Current MTF Research Projects

Learn more about currently ongoing MTF-funded research projects

Massage Therapy as a Preventative for Post-Irradiation Fibrosis and Neuropathy

2023 MTF Research Grant: $187,012
Dr. Geoffrey Bove
Bove Consulting, Kennebunkport, Maine

Life-extending radiation therapy for cancer can have severe and undesirable effects, including radiating pain and paresthesia, motor limitations, and altered function. Early effects include muscle and vascular damage, such as radiation-induced fibrosis of muscles, nerves, and vessels. Currently, there is no effective preventive/treatment strategy for radiation morbidities. This foundational study explores whether typical manual therapy treatment (massage and mobilization) prevent the fibrosis and thus the pathologies and pathophysiologies caused by radiation. Using an animal model, this will provide evidence that massage therapy is promising in reducing the potential damages caused by radiation therapy.

“This study promises to provide insight into the mechanistic benefits of massage therapy post-cancer irradiation. We are thrilled with  the opportunity to advance research and the evidence-informed practice of therapeutic massage in line with the goals of our Research Agenda,” said Adrienne F. Asta, President, Massage Therapy Foundation.

The study is funded with generous financial support from the American Massage Therapy Association (AMTA). “This is a significant example of AMTA’s leadership in supporting MTF in its mission of advancing foundational, evidence-informed massage therapy practice,” said Michaele M. Colizza, President, AMTA. “This study further expands the growing body of data on massage therapy efficacy for cancer patients receiving radiation treatment.”

Check out the video below to learn more about this grant:


Mindful Awareness in Body-Oriented Therapy (MABT) for Chronic Pain: An Implementation Science Pilot Study

2021 MTF Research Support Grant: $30,000
Kathryn Hansen, ANP-BC

Vanderbilt University Medical Center, Nashville, TN

Implementation science research is needed to understand how to successfully implement evidence-based mind-body approaches for the treatment of chronic pain. This is especially needed to better understand how patients use care delivered by massage therapists who are not able to bill insurance, particularly within an interdisciplinary team. Mindful Awareness in Body-oriented Therapy (MABT) is a mind-body approach explicitly designed to reduce symptomatic distress through teaching interoceptive awareness skills for self-care and emotion regulation and can be delivered by massage therapists. This is the first MABT implementation science study, and the first targeting a chronic pain population from the community. This pilot study uses a single-group hybrid implementation-effectiveness design involving mixed methods and repeated measures. The specific aims are to: 1) explore uptake of MABT within the clinic by examining key implementation science outcomes of MABT acceptability, appropriateness, adoption and penetration; and 2) examine the effectiveness of MABT to reduce patient symptomatic distress. Analyses will include descriptive statistics of clinic stakeholder surveys and electronic health record (EHR) data, and content analysis of the qualitative data from the open-ended questions on surveys and focus group interviews. Repeated measures analysis of covariance will be used to analyze change in patient health outcomes. The study results are expected to support a future NIH or PCORI implementation science proposal.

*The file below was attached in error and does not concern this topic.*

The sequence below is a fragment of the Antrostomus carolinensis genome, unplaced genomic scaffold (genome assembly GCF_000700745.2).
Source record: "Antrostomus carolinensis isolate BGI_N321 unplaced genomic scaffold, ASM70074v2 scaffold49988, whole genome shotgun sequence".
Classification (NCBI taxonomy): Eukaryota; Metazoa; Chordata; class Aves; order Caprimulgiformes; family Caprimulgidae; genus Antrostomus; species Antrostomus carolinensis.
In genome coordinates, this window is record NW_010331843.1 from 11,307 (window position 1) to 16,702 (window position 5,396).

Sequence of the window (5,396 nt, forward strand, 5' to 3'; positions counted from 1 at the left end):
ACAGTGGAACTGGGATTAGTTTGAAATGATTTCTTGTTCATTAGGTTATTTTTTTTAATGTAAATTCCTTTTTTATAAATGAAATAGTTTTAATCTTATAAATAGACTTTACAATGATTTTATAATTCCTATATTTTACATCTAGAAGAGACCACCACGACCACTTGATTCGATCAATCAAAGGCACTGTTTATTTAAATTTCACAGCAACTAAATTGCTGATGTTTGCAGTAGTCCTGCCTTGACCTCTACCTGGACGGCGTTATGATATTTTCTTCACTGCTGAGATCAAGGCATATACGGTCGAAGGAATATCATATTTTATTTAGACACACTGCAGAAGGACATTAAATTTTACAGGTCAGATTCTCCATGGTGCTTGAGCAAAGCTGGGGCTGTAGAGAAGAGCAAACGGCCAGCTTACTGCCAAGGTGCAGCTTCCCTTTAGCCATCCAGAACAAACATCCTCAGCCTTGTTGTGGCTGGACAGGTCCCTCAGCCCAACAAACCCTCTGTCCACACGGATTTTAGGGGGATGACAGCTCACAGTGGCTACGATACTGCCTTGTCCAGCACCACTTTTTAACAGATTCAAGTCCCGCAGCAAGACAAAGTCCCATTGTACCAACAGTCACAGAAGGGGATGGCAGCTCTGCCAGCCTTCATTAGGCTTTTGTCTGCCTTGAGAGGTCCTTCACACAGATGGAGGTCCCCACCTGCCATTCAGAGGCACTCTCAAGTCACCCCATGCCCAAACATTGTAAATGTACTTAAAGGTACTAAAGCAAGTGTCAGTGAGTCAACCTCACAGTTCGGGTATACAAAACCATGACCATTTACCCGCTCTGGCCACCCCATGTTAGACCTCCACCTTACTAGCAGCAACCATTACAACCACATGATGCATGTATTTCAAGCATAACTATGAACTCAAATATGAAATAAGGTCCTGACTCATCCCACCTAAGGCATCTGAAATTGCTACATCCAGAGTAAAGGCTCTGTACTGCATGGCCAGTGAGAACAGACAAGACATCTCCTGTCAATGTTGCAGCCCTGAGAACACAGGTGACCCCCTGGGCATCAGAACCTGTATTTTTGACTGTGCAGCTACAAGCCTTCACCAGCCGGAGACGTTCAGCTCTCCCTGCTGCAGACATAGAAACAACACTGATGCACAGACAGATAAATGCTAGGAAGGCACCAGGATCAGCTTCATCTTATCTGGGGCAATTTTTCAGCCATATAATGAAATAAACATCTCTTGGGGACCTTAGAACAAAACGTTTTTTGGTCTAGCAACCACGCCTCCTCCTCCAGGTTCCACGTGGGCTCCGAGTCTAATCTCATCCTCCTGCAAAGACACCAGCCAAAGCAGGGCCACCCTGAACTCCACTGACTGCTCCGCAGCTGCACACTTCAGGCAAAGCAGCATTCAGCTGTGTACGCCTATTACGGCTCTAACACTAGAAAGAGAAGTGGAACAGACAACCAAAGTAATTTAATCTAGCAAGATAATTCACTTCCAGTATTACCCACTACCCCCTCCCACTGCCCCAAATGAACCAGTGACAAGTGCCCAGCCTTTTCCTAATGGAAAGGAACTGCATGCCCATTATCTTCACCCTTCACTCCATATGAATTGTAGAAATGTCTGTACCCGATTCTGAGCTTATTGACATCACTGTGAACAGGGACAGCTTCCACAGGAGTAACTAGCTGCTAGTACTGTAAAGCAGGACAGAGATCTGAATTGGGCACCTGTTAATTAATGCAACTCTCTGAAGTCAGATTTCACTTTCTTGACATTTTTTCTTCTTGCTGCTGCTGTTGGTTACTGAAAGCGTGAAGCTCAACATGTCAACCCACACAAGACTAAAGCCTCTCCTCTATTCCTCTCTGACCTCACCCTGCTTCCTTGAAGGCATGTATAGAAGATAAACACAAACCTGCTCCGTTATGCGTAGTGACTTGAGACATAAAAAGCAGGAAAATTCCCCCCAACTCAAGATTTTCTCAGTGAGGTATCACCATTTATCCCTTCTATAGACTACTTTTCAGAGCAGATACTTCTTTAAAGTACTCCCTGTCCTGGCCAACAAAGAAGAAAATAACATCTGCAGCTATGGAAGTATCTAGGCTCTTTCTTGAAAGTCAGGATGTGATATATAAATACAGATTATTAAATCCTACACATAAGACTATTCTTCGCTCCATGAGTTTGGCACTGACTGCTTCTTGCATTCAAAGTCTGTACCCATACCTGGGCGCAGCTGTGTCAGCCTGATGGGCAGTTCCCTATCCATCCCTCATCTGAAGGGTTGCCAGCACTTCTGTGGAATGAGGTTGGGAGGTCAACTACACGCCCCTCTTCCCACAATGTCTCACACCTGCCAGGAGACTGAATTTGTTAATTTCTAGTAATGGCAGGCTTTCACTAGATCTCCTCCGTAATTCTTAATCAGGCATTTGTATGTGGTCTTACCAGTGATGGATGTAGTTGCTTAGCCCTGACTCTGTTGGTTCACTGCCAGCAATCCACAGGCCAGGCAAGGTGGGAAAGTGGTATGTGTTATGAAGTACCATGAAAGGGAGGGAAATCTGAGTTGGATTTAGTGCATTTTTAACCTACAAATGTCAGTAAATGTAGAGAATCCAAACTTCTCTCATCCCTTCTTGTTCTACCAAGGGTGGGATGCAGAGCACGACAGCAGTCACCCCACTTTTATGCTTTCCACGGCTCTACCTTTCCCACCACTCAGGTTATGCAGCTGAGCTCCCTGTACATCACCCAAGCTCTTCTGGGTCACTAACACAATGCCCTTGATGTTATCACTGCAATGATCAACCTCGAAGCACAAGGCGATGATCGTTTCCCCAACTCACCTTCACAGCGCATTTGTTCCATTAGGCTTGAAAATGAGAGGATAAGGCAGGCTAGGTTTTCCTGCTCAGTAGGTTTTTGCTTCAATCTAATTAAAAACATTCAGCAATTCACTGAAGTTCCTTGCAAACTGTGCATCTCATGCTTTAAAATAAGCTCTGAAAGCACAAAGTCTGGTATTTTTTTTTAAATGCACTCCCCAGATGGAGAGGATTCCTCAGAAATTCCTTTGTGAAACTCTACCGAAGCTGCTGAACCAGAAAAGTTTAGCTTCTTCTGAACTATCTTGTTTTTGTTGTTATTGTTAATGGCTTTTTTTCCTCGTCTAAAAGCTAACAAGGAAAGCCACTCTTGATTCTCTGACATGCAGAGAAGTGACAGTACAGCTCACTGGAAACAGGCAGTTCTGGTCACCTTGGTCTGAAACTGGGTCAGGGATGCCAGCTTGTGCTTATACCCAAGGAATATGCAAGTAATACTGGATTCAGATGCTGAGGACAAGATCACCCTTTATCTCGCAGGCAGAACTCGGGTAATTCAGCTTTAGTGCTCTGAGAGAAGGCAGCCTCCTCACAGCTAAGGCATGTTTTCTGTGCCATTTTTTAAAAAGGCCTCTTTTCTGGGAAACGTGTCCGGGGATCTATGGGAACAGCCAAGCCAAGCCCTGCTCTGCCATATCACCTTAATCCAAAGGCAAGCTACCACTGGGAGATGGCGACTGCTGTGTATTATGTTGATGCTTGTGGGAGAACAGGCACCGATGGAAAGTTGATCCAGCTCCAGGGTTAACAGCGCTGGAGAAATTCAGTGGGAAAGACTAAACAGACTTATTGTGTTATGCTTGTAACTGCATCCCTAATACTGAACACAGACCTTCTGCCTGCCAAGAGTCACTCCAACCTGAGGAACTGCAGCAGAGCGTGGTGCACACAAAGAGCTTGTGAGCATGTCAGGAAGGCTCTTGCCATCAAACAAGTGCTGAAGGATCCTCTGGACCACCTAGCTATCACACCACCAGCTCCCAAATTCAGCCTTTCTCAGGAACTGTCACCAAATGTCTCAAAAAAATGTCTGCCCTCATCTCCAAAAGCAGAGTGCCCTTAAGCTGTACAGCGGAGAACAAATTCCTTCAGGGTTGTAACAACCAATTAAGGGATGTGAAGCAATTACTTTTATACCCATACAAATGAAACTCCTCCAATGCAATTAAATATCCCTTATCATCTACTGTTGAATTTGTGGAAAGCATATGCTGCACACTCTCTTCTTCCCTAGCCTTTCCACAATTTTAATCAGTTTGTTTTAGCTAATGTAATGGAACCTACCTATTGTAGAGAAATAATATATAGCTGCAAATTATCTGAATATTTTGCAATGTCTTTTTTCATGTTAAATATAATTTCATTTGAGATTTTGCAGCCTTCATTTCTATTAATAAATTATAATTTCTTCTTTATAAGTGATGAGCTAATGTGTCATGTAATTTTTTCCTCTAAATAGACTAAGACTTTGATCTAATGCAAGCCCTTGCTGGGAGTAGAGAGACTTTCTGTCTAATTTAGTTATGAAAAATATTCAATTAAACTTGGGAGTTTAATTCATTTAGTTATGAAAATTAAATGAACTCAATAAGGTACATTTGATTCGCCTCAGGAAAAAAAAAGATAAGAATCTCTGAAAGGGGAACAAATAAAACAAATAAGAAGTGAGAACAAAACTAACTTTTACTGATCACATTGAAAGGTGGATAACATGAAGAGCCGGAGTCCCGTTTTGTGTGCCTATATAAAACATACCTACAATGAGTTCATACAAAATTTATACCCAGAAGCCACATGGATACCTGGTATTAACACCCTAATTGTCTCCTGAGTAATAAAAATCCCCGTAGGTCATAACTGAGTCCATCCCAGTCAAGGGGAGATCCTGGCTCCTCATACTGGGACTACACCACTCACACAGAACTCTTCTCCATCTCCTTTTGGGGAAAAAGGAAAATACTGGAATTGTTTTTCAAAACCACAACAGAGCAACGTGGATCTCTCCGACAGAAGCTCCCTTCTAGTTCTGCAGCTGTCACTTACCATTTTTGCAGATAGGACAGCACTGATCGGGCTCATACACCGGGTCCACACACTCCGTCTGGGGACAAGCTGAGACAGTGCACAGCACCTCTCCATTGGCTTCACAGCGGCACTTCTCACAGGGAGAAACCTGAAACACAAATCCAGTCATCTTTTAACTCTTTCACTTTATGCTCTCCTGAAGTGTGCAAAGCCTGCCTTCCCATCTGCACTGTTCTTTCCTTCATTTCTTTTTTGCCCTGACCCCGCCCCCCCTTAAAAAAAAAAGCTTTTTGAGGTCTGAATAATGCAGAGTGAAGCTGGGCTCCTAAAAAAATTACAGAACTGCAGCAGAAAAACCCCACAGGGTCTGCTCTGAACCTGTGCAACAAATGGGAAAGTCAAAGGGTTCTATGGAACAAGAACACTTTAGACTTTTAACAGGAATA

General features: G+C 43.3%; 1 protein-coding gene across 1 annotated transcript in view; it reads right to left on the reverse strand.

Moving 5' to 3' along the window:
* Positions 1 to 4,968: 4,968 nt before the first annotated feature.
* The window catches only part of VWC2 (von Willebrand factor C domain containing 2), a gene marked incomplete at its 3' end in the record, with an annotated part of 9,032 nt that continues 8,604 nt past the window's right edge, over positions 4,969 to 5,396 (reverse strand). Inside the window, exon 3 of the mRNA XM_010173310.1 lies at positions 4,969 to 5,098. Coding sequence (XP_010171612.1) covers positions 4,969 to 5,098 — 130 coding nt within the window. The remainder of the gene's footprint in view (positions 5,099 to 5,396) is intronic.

Click here to read the press release.

Massage Service Integration in a Military Primary Care Clinic: Implementation and Impact Study

2019 MTF Research Award: $210,000
Dr. Krista Highland
Defense and Veterans Center for Integrative Pain Management (DVCIPM), Rockville, MD

This grant was funded by a gift from AMTA

Acute and chronic pain carry grave economic, operational, and personal consequences within the Department of Defense (DoD) and Veterans Administration (VA). Both the DoD and VA populations have significantly higher prevalence of chronic pain compared to civilian populations. As a result, the opioid epidemic witnessed in the civilian population is mirrored in the DoD and VA populations. The study researches massage therapy’s promising evidence-based approach to reducing the burden of chronic pain within the DoD and VA.

Due to the COVID-19 pandemic, this study has been extended through 2024.

Click here to read the press release.